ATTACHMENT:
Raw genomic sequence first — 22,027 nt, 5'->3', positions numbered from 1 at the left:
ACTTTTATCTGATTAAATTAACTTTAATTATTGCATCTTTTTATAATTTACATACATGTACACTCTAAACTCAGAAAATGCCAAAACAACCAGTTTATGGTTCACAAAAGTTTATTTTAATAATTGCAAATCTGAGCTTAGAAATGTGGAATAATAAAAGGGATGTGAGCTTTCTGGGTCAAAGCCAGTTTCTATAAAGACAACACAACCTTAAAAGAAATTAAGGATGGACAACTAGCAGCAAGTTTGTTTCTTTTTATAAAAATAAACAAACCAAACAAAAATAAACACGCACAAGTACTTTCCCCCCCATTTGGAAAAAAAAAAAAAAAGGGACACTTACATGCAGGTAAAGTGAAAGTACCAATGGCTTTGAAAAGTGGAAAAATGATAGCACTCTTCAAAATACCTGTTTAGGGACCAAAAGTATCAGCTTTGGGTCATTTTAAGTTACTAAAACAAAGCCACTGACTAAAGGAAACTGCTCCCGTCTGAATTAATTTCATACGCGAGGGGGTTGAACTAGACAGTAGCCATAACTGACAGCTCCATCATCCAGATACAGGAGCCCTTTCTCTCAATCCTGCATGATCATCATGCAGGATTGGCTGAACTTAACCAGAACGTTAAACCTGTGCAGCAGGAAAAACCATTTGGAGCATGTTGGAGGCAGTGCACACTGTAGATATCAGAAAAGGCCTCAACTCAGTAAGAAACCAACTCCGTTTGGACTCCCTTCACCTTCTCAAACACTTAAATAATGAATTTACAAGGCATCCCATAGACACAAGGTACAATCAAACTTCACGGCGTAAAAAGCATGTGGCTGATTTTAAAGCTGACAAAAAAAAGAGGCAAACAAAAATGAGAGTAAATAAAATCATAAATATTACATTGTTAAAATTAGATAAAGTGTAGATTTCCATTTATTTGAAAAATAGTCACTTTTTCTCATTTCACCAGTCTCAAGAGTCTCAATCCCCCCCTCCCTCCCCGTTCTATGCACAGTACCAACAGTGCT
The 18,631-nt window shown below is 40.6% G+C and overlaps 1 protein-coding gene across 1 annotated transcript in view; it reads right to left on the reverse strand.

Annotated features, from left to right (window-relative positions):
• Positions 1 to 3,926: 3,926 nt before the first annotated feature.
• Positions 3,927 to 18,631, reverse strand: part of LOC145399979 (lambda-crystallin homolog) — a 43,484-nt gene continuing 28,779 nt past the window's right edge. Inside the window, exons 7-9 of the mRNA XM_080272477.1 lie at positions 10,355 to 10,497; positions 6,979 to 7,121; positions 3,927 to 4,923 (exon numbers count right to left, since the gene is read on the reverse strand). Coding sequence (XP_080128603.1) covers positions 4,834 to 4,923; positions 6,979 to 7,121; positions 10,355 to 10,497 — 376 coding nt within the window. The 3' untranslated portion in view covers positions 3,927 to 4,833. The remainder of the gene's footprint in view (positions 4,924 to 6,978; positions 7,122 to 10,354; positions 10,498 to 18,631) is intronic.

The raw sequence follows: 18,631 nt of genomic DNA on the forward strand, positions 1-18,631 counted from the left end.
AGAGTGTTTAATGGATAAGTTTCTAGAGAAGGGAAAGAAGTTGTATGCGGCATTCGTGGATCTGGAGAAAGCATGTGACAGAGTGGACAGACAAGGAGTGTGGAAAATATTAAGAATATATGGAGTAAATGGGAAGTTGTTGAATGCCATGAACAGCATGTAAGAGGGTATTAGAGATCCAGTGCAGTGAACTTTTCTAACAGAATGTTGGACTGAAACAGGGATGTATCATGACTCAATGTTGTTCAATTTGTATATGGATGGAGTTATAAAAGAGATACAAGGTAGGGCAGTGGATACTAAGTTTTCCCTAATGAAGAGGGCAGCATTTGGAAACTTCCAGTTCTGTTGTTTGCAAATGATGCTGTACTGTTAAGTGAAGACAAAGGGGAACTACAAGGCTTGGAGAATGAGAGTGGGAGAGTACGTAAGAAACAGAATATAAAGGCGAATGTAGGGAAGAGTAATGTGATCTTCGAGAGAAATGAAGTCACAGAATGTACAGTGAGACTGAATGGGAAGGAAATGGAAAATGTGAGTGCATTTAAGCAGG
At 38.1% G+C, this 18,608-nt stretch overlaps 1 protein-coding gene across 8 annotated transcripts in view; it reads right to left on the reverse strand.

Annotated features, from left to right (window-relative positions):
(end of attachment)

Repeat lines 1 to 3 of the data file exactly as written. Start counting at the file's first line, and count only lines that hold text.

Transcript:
Raw genomic sequence first — 22,027 nt, 5'->3', positions numbered from 1 at the left:
ACTTTTATCTGATTAAATTAACTTTAATTATTGCATCTTTTTATAATTTACATACATGTACACTCTAAACTCAGAAAATGCCAAAACAACCAGTTTATGGTTCACAAAAGTTTATTTTAATAATTGCAAATCTGAGCTTAGAAATGTGGAATAATAAAAGGGATGTGAGCTTTCTGGGTCAAAGCCAGTTTCTATAAAGACAACACAACCTTAAAAGAAATTAAGGATGGACAACTAGCAGCAAGTTTGTTTCTTTTTATAAAAATAAACAAACCAAACAAAAATAAACACGCACAAGTACTTTCCCCCCCATTTGGAAAAAAAAAAAAAAAGGGACACTTACATGCAGGTAAAGTGAAAGTACCAATGGCTTTGAAAAGTGGAAAAATGATAGCACTCTTCAAAATACCTGTTTAGGGACCAAAAGTATCAGCTTTGGGTCATTTTAAGTTACTAAAACAAAGCCACTGACTAAAGGAAACTGCTCCCGTCTGAATTAATTTCATACGCGAGGGGGTTGAACTAGACAGTAGCCATAACTGACAGCTCCATCATCCAGATACAGGAGCCCTTTCTCTCAATCCTGCATGATCATCATGCAGGATTGGCTGAACTTAACCAGAACGTTAAACCTGTGCAGCAGGAAAAACCATTTGGAGCATGTTGGAGGCAGTGCACACTGTAGATATCAGAAAAGGCCTCAACTCAGTAAGAAACCAACTCCGTTTGGACTCCCTTCACCTTCTCAAACACTTAAATAATGAATTTACAAGGCATCCCATAGACACAAGGTACAATCAAACTTCACGGCGTAAAAAGCATGTGGCTGATTTTAAAGCTGACAAAAAAAAGAGGCAAACAAAAATGAGAGTAAATAAAATCATAAATATTACATTGTTAAAATTAGATAAAGTGTAGATTTCCATTTATTTGAAAAATAGTCACTTTTTCTCATTTCACCAGTCTCAAGAGTCTCAATCCCCCCCTCCCTCCCCGTTCTATGCACAGTACCAACAGTGCT
The 18,631-nt window shown below is 40.6% G+C and overlaps 1 protein-coding gene across 1 annotated transcript in view; it reads right to left on the reverse strand.